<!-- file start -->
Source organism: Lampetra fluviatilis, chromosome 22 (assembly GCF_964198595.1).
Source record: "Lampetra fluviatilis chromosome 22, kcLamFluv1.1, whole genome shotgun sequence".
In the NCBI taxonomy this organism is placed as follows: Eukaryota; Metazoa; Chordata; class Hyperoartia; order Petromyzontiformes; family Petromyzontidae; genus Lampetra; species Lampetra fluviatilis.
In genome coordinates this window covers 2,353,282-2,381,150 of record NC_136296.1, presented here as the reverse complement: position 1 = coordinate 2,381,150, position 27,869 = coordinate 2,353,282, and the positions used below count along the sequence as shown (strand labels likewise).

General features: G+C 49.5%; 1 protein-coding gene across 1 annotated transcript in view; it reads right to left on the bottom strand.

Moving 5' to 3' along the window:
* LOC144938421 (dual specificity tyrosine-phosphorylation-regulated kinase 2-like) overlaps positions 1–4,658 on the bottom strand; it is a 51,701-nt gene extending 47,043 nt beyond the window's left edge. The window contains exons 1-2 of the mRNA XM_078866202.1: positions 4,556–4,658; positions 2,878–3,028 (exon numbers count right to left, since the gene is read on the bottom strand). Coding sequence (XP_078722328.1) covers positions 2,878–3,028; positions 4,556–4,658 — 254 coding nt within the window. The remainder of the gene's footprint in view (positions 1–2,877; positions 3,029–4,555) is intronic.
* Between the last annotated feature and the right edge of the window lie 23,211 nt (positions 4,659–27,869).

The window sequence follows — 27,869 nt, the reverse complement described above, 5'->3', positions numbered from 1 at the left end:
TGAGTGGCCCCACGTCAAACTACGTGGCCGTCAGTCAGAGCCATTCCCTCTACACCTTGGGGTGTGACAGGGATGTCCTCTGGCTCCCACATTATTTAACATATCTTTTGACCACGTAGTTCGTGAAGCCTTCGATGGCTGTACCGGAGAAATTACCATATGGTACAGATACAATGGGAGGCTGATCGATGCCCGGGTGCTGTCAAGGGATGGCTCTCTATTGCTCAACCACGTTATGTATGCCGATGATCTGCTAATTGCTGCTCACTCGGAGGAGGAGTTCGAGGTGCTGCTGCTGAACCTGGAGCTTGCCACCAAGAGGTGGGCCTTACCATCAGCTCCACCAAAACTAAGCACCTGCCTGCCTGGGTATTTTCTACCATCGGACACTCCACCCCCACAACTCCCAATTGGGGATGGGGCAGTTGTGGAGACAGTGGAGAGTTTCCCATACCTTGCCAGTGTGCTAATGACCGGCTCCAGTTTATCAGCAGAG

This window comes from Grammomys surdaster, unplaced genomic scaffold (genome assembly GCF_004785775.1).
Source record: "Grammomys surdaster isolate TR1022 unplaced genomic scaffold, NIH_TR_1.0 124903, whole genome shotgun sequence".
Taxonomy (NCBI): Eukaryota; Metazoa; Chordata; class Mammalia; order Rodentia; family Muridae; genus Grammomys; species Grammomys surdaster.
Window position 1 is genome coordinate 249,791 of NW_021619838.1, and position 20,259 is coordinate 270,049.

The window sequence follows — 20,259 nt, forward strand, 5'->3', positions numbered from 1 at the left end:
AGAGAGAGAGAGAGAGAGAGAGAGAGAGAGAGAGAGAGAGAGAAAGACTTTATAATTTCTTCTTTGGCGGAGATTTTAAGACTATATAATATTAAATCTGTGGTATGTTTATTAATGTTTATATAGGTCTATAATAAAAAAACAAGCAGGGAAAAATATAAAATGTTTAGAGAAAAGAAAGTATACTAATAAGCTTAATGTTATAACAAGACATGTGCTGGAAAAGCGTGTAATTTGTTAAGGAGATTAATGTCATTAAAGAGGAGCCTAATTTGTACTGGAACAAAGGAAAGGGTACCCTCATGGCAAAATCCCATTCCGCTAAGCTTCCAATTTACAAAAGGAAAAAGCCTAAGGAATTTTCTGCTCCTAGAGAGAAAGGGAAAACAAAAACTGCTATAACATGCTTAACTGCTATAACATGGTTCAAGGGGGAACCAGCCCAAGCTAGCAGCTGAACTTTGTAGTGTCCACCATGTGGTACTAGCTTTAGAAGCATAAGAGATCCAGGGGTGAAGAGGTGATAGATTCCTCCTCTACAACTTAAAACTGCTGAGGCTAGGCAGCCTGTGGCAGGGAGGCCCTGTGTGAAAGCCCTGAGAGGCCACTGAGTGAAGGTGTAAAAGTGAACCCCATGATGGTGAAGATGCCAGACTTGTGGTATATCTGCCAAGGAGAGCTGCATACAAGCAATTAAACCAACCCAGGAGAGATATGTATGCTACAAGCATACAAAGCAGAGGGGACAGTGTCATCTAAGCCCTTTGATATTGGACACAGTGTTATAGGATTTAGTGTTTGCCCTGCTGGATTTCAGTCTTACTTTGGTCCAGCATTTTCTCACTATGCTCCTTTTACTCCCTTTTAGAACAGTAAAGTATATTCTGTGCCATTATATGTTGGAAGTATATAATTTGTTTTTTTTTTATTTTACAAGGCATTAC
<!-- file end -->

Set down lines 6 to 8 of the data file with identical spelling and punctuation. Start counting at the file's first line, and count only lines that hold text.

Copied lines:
Moving 5' to 3' along the window:
* LOC144938421 (dual specificity tyrosine-phosphorylation-regulated kinase 2-like) overlaps positions 1–4,658 on the bottom strand; it is a 51,701-nt gene extending 47,043 nt beyond the window's left edge. The window contains exons 1-2 of the mRNA XM_078866202.1: positions 4,556–4,658; positions 2,878–3,028 (exon numbers count right to left, since the gene is read on the bottom strand). Coding sequence (XP_078722328.1) covers positions 2,878–3,028; positions 4,556–4,658 — 254 coding nt within the window. The remainder of the gene's footprint in view (positions 1–2,877; positions 3,029–4,555) is intronic.
* Between the last annotated feature and the right edge of the window lie 23,211 nt (positions 4,659–27,869).